Monday, June 1, 2015

Addiction or Nah?

As a budding sports psychologist, I know the importance of exercise on relationships. I know that exercise can make you feel better about yourself, thus leading to being happier to be around and boosting social interaction. I know that group fitness classes and running groups are great ways to meet people and increase your friend circle.


But what happens when exercise starts to become more important than those relationships?

What happens when you choose a run over a happy hour?
What happens when you miss the beginning of a friend's birthday party because you were at the gym?

What happens when a healthy goal takes precedence, takes dominance, and then takes your life?

It's a slippery slope, and I've teetered on it occasionally.

For example, I've said no to going to brunch because I would honestly prefer to go on a long run over sitting for hours drinking booze on a Sunday morning.


However, I have also said no to going out on a Friday night because I didn't get my workout in earlier, and I felt obligated and guilty.

More Giphy

One was decided on preference and happiness, and the other was decided on a feeling of duty and shame.

I think it's very important to take the time to determine your motives. If you're starting to dread your workouts, or you're finishing them feeling angry and beat (in a not-beat-because-I-worked-my-ass-off-good-way-but-rather-beat-because-my-body-is-internally-rebelling-way), then assess your regime. I'm not a doctor (yet ;) ), but if skipping workouts or even the thought of skipping workouts is making you uneasy, irritable, and/or anxious, take a step back. Sit out for a little bit. Bench yourself from the game. Or even go talk to someone.

If you take a long break, you will lose some fitness. NOT ALL - but that's just basic body mechanics. That used to freak me out. Two weeks off of running, and my VO2 max decreases by 7%!? Yeah, I used to be really concerned about that, honestly, until I realized that it meant nothing to me.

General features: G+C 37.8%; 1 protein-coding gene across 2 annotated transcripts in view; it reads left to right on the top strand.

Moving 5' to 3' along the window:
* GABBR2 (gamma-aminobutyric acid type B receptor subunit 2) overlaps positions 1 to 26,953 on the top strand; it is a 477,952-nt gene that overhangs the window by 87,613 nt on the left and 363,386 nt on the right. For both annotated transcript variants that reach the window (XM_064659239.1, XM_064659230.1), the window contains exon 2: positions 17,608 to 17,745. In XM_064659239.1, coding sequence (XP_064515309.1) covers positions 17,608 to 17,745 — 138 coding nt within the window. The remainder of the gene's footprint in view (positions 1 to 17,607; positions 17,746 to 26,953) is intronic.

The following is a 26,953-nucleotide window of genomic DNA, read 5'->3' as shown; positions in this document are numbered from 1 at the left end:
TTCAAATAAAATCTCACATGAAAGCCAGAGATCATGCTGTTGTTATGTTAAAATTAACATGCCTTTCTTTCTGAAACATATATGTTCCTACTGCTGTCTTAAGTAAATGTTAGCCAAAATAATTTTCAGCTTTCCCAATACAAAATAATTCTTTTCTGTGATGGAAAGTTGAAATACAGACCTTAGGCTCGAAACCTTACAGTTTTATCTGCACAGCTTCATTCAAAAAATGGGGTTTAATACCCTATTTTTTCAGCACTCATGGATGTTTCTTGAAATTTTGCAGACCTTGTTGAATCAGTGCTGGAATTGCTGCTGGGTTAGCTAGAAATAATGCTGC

1. I'm not a "highly trained athlete," I'm a recreational runner.
  2. I don't even know my (then) current VO2 max, so clearly I'm not going to know A) if it decreases any or B) if that decrease is 7%.
  3. I'm already stressed about Garmin miles and paces, why add more numbers to be obsessed about?
Think about yoga. You begin softly, you warm up the body, you strengthen the body, and then at the end, you rest. The rest is built into the exercise

This blog post went from exercise addiction to the importance of rest... but I guess they're related?

Do you struggle with wanting to and having to workout sometimes?


  1. You bring up such a good point! There's a fine line between a healthy decision and a decision made out of guilt. I've struggled with that as well...definitely something to be aware of so as to not let it get out of hand in the future.

    1. Yep! I want to keep exercise fun, but I also want to push myself and get stronger, and sometimes it's like skipping a workout is "weak." As with most things in life, you've gotta find that balance!

  2. I just had this conversation with my boyfriend. We were talking this weekend about how much more relaxed I am on the weekends when I'm not in a training cycle. Being a super structured, type-A individual, I tend to have a very rigid training plan which if I don't adhere to, I tend to stress out. Now that I'm not training for anything in particular, I have a more go with the flow, oh my 10 miler is really 9... whatever attitude. It's definitely a struggle for me and something I have to work on to balance. Great post : )

    1. Thanks! And yes, when I'm in marathon-training-mode, I'm basically a drill sergeant on myself. YOU DID 14.99 MILES INSTEAD OF 15!? GO BACK OUT, RUN TO THE MAIL BOX. AND JUST FOR GOOD MEASURE, DO IT TWICE.


  3. I totally agree with you on this! Sometimes being active can make some of your social life go to the wayside. For instance, I was asked on a date this week for 8 pm and I said no because I have to get up (for my run) at 5 am! Physical fitness should take a priority in life, but it is not the be-all, is all about balance! Easier said than done:)

    1. Amen to that. We all have priorities, and part of being pro-fitness is making sacrifices and decisions for your physical health... But occasionally it can RUIN our MENTAL health!

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